In a June 13, 2023, letter, board members of the Glenwood Springs Citizens’ Alliance expressed appreciation to owners of the Rocky Mountaineer tourist train for their efforts to reduce noise and glaring lights when the train lays over in the Glenwood Springs rail yard.
The Citizens’ Alliance raised the issue of Rocky Mountaineer’s overnight operations in January 2022, after fielding complaints from West Glenwood residents about glaring security lights and noise from diesel generators and idling locomotive engines.
Rocky Mountaineer began its two-day Denver-to-Moab tourist train in 2021, making an overnight stop in Glenwood Springs about four nights a week. The train’s season is April to October. While the community welcomed the infusion of overnight visitors, residents whose homes overlook the rail yard complained about the nighttime impacts.
Unshielded security lights used around the train were visible across a wide area in West Glenwood, and residents said they had to close their window blinds to keep out the bright lights.
Rocky Mountaineer also ran diesel generators overnight to power the train’s lighting and other electrical needs, and kept the locomotive engines idling whenever nighttime temperatures dipped below 45 degrees. The noise led many to close their windows at night, when they would otherwise open them for fresh air.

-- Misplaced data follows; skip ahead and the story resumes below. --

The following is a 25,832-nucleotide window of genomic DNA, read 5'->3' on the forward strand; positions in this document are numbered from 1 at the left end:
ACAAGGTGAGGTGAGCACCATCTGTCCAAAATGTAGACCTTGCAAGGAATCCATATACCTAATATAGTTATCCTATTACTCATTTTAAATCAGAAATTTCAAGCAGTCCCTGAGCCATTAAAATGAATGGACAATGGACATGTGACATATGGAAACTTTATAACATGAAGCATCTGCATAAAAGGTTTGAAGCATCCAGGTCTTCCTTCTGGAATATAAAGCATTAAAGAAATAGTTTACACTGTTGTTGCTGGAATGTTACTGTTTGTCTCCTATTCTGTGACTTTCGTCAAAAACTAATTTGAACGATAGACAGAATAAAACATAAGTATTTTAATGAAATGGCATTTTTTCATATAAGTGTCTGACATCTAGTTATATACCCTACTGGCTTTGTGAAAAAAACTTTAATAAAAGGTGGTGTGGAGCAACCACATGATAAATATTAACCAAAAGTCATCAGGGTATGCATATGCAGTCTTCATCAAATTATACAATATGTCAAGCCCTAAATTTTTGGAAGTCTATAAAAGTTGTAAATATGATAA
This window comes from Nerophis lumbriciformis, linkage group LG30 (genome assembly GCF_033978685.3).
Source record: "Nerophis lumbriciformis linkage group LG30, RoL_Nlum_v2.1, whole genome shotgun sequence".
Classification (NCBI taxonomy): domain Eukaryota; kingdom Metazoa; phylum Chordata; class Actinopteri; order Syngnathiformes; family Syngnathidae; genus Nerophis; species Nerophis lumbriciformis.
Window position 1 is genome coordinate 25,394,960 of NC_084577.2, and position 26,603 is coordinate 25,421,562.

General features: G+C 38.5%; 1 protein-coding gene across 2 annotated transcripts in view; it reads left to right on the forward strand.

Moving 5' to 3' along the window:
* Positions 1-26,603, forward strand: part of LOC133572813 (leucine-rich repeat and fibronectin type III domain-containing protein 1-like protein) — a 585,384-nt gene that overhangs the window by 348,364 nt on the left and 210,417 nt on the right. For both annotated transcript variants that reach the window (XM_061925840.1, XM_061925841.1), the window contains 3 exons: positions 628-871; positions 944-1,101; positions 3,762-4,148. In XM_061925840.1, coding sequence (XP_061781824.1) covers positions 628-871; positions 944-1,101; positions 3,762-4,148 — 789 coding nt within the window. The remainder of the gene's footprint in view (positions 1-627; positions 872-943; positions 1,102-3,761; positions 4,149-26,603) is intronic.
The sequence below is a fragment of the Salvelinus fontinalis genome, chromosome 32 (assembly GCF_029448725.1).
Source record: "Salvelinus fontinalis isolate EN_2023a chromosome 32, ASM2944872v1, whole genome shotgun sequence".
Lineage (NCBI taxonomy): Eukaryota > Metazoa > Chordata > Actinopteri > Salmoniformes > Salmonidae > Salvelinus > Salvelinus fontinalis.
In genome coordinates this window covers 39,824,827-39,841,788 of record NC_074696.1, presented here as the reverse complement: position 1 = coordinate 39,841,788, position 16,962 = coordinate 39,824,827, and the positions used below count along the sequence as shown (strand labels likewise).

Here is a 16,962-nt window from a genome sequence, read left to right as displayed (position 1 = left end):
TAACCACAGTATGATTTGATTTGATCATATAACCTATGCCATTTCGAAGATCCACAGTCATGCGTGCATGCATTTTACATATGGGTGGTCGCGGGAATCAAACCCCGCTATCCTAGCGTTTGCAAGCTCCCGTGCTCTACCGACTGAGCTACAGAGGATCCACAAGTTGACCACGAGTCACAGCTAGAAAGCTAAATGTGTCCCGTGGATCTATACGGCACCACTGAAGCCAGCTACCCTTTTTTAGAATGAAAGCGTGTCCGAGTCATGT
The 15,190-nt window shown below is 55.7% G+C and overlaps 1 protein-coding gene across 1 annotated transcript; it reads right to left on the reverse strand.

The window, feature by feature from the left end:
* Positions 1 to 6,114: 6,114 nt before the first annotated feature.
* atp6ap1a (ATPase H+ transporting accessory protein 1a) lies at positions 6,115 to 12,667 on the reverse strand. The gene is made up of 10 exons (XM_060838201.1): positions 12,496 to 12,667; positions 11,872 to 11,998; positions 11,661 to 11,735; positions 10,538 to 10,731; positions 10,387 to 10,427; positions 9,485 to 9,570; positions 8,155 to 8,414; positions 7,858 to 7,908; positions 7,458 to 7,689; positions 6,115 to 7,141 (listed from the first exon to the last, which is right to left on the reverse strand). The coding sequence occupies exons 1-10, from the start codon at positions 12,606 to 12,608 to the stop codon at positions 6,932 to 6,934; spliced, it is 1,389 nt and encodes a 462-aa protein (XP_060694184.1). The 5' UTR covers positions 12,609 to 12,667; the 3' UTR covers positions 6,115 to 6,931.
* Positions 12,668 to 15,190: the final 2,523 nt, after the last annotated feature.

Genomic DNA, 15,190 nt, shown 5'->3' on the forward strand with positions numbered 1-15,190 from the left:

Why did the Citizens’ Alliance choose to weigh in on this issue?
“It was all about setting a precedent for rail yard impacts that could be exploited by Rocky Mountain Industrials,” said Citizens’ Alliance President Jeff Peterson.
The primary focus of the Citizens’ Alliance is the Rocky Mountain Industrials limestone quarry and the threats Glenwood Springs faces from RMI’s proposed mine expansion. RMI’s proposal includes trucks hauling crushed limestone to freight trains, which would stand idling in the Glenwood Springs rail yard 365 days a year.
“Rocky Mountaineer was otherwise a welcome entry in our tourist economy, but we didn’t want the glaring lights and noise from generators and idling locomotives to be seen as acceptable impacts in our community,” Peterson said.
To its credit, the Rocky Mountaineer began efforts to mitigate the noise and lighting problems in late 2021. By the 2022 season, it had installed down-cast security lighting.
It also worked to install high-powered electrical service in the rail yard, called “shore power,” in order to eliminate the diesel generators. Supply chain problems slowed this installation, but it was finished in time for the 2023 season.
The shore power has not erased Rocky Mountaineer’s need to keep its locomotives idling on chilly nights, although they produce less noise than the generators. Nearby residents have noticed a significant reduction in the train’s nighttime noise.
In the Citizens’ Alliance recent letter to Rocky Mountaineer, the board stated, “We commend Rocky Mountaineer for the company’s efforts and expense to mitigate lights and generator noise.
“The downlighting installed in the rail yard has significantly reduced the light pollution. Tying in to the Glenwood Springs electrical grid for shore power, replacing the generators previously used, has greatly reduced nighttime noise, with the added benefit of cutting carbon emissions.”